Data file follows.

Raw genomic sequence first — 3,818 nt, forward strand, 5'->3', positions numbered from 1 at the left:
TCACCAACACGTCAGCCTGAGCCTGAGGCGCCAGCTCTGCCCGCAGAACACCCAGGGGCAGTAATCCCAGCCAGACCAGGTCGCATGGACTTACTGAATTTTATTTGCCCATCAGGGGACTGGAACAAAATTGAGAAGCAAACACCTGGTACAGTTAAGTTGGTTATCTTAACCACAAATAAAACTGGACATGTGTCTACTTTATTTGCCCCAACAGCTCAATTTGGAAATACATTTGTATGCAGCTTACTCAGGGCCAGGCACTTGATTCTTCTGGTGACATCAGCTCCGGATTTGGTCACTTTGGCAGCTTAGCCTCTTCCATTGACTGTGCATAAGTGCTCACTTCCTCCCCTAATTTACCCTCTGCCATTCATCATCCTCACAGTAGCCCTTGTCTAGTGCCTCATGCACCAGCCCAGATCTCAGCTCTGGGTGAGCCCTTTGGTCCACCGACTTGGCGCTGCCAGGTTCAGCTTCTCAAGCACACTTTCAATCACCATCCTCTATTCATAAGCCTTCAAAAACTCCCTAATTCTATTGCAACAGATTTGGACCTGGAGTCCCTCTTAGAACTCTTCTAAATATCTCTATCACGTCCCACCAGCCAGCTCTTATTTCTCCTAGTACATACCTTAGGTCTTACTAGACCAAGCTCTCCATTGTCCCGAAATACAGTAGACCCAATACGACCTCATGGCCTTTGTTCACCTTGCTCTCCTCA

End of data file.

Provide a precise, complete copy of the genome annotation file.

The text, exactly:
Raw genomic sequence first — 3,818 nt, forward strand, 5'->3', positions numbered from 1 at the left:
TCACCAACACGTCAGCCTGAGCCTGAGGCGCCAGCTCTGCCCGCAGAACACCCAGGGGCAGTAATCCCAGCCAGACCAGGTCGCATGGACTTACTGAATTTTATTTGCCCATCAGGGGACTGGAACAAAATTGAGAAGCAAACACCTGGTACAGTTAAGTTGGTTATCTTAACCACAAATAAAACTGGACATGTGTCTACTTTATTTGCCCCAACAGCTCAATTTGGAAATACATTTGTATGCAGCTTACTCAGGGCCAGGCACTTGATTCTTCTGGTGACATCAGCTCCGGATTTGGTCACTTTGGCAGCTTAGCCTCTTCCATTGACTGTGCATAAGTGCTCACTTCCTCCCCTAATTTACCCTCTGCCATTCATCATCCTCACAGTAGCCCTTGTCTAGTGCCTCATGCACCAGCCCAGATCTCAGCTCTGGGTGAGCCCTTTGGTCCACCGACTTGGCGCTGCCAGGTTCAGCTTCTCAAGCACACTTTCAATCACCATCCTCTATTCATAAGCCTTCAAAAACTCCCTAATTCTATTGCAACAGATTTGGACCTGGAGTCCCTCTTAGAACTCTTCTAAATATCTCTATCACGTCCCACCAGCCAGCTCTTATTTCTCCTAGTACATACCTTAGGTCTTACTAGACCAAGCTCTCCATTGTCCCGAAATACAGTAGACCCAATACGACCTCATGGCCTTTGTTCACCTTGCTCTCCTCA